During 44 combined years of teaching, Leo and Diane Zerhusen had seen so many children coming to school without adequate clothes, school supplies or food to eat that they felt they had to do something to help.
Lisa Hurka Covington was shattered when her lovely, talented sister shot herself at the age of 28.
Lucinda Merry-Browne was driven by a lifelong desire to help theatrical students perform professional-quality theatre.
Fred Kelly got fed up after decades of watching toxic runoff from the Annapolis Mall kill marine life in the Severn River.
Their stories couldn’t be more different, but these remarkable people all share one common element – their passion has led them to create nonprofit organizations that are adding immeasurably to the quality of life in Anne Arundel County.
The nonprofit world is filled with organizations created by deeply-concerned individuals to meet a need or right a wrong. Few undertake the difficult work of creating or building an organization with any thought of personal benefit. Nonprofit leaders tend to work long hours for very low (or no) pay because they are driven by the need to help a struggling segment of our population or to make their community a better place.
The Zerhusen’s HOPE For All organization provides over $150,000 worth of clothing, household supplies, food, furniture and school supplies to Anne Arundel County residents every year. Lisa Hurka Covington’s SPEAK works to prevent youth suicide, including having emergency phones installed on the Bay Bridge and successfully lobbying for bullying prevention legislation. Lucinda Merry-Browne’s Compass Rose Theater has been performing four critically-acclaimed theatrical productions a year since 2011. And without any governmental assistance, Fred Kelly’s Severn Riverkeeper Program is constructing stormwater projects costing one million dollars that are cleaning up the Severn River by stopping toxic runoff.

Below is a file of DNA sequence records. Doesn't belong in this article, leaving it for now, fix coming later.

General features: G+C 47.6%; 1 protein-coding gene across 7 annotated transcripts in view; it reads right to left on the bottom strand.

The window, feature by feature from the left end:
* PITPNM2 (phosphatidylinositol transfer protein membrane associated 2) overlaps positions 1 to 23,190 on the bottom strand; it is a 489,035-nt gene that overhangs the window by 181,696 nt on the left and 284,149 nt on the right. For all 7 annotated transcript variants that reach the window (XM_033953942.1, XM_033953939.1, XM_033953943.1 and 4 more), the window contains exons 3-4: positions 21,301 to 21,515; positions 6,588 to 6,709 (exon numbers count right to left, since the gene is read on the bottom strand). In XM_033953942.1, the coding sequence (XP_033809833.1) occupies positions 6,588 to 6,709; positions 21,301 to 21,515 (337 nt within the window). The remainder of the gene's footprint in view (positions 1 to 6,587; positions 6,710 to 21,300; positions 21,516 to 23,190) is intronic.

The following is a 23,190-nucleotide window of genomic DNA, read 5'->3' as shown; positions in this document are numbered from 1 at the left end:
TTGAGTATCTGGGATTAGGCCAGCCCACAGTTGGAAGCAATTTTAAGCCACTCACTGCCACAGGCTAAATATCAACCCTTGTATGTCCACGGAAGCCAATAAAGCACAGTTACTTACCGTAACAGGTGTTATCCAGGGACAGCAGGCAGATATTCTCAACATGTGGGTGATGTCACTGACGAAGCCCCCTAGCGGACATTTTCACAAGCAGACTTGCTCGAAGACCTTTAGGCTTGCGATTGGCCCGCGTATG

While caring individuals create a nonprofit to solve a problem or fill a need, most nonprofit leaders end up having to spend a large portion of their time raising funds for their organization’s work. This has become even harder in recent years as Anne Arundel County has cut funding for local nonprofits by 80% at the same time that the number of county residents living in poverty increased by 46%.
To help the organizations caught in this squeeze, I created Anne Arundel Cares to raise money for the local nonprofits which add so much to our quality of life. Please visit www.AACares.org to learn more about the wide variety of ways in which our 58 nonprofit partners are making Anne Arundel County a great place to live. And then please take a moment to make at least a small donation to the nonprofit whose work speaks most deeply to your heart.
Even a relatively-small donation can have a dramatic impact. For example, your gift of $8.33 would allow We Care & Friends to fill a typical prescription for a struggling county resident; the Center of Help could use your $12.19 to purchase an English language book for an Hispanic student in their Homework Help & Leadership program, and $33.33 covers the cost of providing a day of refuge at YWCA’s Arden House for a victim of domestic violence and her children.
Plus, if you make your online donation between now and September 12th, you will help your favorite nonprofit win one of three $2,500 challenge grants being awarded during Anne Arundel Cares Week courtesy of Capital One Bank, myself and an anonymous donor. So please go to www.AACares.org now and help the extraordinary people running local nonprofits make an even bigger difference in Anne Arundel County.